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Books Books 1 - 10 of 117 on Yet what binds us, friend to friend, But that soul with soul can blend ? Soul-like....  
" Yet what binds us, friend to friend, But that soul with soul can blend ? Soul-like were those hours of yore ; Let us walk in soul once more... "
Darien; or, The merchant prince - Page 296
by Bartholomew Elliott G. Warburton - 1852
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Pencillings by the way

Nathaniel Parker Willis - Travel - 1835
...boatman, after such a musing passage, to remember the poetical justice of Uhland in crossing the ferry : " Take, O boatman, thrice thy fee ! Take ! I give it willingly ; For, invisibly to.thee, Spirits tteaiTi have crossed with me !" I should have paid for one other seat, at least, by...
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The Stranger's gift: a Christmas and New Year's present

Hermann Bokum - Children's stories - 1836 - 103 pages
...exclaim in the language of the poet— " Say, what binds us friend to friend, But that soul with sonl can blend ? Soul-like were those days of yore, Let us walk in soul once more !" Nor does the light of by-gone days and past joys only rend asunder the mists of the present; it...
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Translations in Poetry and Prose

German literature - 1836 - 146 pages
...Saddening thoughts of friends come o'er me, Friends that closed their course before me. But what hinds us friend to friend, But that soul with soul can blend? Soul-like were those hours of yore, Let us walk in soul once more. Take, O boatman, thrice thy fee, Take, I give it willingly,...
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Inklings of adventure, Volume 1

Nathaniel Parker Willis - 1836
...thing I remember is the German poet's thought when crossing the ferry to his wife and child. — " Take, O boatman ! thrice thy fee, Take, I give it willingly : For, invisibly to thet, Spiriti twyin have craned with me\" rears. I would lay my life she thinks at this instant have...
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The Knickerbocker: Or, New-York Monthly Magazine, Volume 10

Charles Fenno Hoffman, Lewis Gaylord Clark, Timothy Flint, Kinahan Cornwallis, John Holmes Agnew, Washington Irving - Periodicals - 1837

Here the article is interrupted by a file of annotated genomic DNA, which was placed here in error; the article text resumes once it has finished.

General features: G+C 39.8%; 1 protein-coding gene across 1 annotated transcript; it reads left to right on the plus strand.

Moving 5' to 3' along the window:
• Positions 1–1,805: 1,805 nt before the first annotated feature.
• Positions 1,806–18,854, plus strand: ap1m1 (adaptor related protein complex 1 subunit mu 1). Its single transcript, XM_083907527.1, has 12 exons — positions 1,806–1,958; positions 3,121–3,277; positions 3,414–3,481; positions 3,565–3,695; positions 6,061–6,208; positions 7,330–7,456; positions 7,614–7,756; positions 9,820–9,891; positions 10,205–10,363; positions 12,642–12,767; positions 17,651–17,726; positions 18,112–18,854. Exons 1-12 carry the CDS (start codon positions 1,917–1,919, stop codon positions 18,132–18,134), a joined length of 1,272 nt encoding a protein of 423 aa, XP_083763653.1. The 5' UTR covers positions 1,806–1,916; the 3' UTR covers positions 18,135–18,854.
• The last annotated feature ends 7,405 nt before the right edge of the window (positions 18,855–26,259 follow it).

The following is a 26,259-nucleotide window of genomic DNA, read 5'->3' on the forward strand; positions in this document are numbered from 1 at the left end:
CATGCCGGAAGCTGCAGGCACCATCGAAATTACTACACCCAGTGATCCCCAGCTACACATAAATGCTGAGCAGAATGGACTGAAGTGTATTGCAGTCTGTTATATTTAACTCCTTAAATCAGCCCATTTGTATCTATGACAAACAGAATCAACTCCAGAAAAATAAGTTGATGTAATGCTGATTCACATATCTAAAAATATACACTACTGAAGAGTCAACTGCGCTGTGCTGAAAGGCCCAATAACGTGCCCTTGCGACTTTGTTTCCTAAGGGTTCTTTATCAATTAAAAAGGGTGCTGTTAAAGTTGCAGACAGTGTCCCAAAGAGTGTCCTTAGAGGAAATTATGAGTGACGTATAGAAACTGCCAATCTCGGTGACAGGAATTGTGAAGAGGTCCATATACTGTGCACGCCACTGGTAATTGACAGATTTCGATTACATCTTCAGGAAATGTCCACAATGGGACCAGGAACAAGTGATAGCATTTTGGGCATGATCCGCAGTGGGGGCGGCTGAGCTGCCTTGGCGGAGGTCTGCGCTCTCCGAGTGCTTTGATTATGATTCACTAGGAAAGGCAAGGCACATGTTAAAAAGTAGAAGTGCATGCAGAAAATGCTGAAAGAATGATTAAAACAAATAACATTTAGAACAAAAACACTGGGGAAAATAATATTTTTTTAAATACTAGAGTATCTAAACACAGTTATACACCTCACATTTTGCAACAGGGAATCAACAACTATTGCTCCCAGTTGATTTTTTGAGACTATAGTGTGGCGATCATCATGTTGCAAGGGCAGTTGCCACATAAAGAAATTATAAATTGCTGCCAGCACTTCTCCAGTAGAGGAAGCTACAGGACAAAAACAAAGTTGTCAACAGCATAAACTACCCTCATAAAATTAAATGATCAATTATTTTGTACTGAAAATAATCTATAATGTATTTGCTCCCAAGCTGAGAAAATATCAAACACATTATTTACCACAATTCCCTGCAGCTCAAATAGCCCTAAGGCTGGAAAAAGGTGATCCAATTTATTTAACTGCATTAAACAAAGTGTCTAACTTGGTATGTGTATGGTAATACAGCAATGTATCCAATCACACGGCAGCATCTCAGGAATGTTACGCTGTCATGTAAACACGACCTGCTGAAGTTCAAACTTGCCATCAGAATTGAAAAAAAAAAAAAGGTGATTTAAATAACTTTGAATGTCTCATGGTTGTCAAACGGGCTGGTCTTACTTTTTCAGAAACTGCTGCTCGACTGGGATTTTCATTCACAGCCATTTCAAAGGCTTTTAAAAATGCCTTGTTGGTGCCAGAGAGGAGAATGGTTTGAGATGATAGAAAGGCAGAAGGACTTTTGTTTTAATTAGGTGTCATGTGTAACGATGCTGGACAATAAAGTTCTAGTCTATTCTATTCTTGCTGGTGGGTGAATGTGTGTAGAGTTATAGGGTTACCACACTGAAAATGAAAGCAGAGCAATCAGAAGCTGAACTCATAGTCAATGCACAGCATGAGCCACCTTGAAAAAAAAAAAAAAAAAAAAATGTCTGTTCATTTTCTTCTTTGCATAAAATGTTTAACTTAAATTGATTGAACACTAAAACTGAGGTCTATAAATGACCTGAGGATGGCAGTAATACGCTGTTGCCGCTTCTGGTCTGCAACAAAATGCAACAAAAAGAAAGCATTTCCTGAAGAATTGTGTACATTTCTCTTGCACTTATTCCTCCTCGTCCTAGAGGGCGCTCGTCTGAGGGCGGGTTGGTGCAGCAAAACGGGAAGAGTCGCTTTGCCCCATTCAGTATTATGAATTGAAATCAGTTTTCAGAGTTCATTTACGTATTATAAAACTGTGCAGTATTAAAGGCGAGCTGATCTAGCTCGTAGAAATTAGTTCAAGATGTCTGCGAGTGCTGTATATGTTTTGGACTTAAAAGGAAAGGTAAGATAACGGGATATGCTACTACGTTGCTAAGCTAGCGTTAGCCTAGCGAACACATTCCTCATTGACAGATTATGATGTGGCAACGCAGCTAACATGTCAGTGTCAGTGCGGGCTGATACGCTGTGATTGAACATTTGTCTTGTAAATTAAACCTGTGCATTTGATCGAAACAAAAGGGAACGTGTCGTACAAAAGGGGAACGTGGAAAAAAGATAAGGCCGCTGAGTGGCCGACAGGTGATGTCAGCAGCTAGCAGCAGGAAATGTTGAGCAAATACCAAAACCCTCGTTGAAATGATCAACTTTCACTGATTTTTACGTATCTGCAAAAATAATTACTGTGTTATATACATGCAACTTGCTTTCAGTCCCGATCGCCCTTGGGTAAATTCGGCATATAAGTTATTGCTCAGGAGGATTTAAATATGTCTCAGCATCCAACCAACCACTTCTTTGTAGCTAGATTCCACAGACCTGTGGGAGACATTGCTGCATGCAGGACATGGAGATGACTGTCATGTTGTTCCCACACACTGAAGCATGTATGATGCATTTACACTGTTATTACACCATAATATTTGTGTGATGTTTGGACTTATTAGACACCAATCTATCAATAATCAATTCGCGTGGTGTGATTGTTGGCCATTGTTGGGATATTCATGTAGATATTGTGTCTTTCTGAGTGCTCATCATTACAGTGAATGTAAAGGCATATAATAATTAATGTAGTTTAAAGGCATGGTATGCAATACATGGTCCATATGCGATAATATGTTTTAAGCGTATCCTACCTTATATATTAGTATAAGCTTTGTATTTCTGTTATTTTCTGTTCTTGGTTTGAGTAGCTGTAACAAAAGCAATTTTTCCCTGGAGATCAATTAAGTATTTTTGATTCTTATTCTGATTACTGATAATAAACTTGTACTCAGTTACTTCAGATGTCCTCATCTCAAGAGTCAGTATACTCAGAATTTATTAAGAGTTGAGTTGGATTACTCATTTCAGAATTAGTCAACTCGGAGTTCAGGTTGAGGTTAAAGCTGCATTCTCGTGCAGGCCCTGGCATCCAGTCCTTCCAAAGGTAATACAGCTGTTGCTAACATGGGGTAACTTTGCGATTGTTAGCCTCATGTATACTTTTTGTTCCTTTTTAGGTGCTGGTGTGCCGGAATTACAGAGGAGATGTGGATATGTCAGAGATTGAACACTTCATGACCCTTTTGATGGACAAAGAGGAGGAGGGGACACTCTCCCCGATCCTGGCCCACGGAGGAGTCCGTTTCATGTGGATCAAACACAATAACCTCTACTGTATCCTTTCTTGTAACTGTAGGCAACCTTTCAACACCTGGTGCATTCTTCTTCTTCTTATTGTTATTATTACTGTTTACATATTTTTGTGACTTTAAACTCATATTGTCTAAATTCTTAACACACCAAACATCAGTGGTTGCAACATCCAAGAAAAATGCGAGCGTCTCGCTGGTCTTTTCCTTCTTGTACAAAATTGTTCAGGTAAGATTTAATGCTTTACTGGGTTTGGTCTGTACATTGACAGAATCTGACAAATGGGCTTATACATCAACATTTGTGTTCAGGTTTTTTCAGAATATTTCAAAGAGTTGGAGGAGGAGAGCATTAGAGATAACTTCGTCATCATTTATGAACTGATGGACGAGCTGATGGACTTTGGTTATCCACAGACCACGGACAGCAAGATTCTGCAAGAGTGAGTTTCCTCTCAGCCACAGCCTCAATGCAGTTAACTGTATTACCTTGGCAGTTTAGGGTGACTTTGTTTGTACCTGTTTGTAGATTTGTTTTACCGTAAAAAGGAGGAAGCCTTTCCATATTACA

...side, his arm in mine ; and a voice, like the tones of a spirit, seemed breathing in my ear : ' Yet what binds us, friend to friend, But that soul with soul can blend ? Soul-like were those hours of yore — Let us walk in soul once more.' Poor Shade ! He seemed ever to have a presentiment...
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The Richmond County Mirror, Volume 3

Staten Island (New York, N.Y.) - 1839
...gone by Saddening thoughts of friends come o'er me— Friends who closed their course before me. Yet what binds us, friend to friend, But that soul with soul can blend 1 Soul-like were those hours of yore— Let us walk in soul once more ! Take, oh Boatman, thrice thv...
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Hyperion: A Romance, Volume 2

Henry Wadsworth Longfellow - Europe - 1839
...by, Saddening thoughts of friends come o'er me, — Friends, who closed their course before me. " Yet what binds us, friend to friend, But that soul with soul can blend ? Soul-like were those hours of yore ; Let us walk in soul once more ! " Take, O boatman, thrice thy fee ; Take, — I give...
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The Table Talker: Or, Brief Essays on Society and Literature, Volume 2

Johnstone - Table-talk - 1840
...what binds us, friend to friend ? 'Tis that soul with soul can blend ! Soul-fraught were those hours of yore ; Let us walk in soul once more ! " Take,...thrice thy fee, Take ; — I give it willingly ! For, invisible to thee, Spirits twain have cross'd with me." There is something sweet as well as sad even...
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The Literary Remains of the Late Willis Gaylord Clark ..., Volume 56; Volume 276

Willis Gaylord Clark - American literature - 1844 - 480 pages
...side, his arm in mine; and a voice, like the tones of a spirit, seemed breathing in my ear : ' YET what binds us, friend to friend, But that soul with soul can blend ? Soul-like were those hours of yore — Let us walk in soul once more.' Poor Shade! He seemed ever to have a presentiment...
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The District School Reader: Or, Exercises in Reading and Speaking; Designed ...

William Draper Swan - Readers - 1845 - 468 pages
...days gone by, Saddening thoughts of friends come o'er me, Friends that closed their course before me. But what binds us friend to friend, But that soul with soul can blend ? Soul-like were those hours of yore; Let us walk in soul once more. Take, O boatman, thrice thy fee,— Take; I give it willingly...
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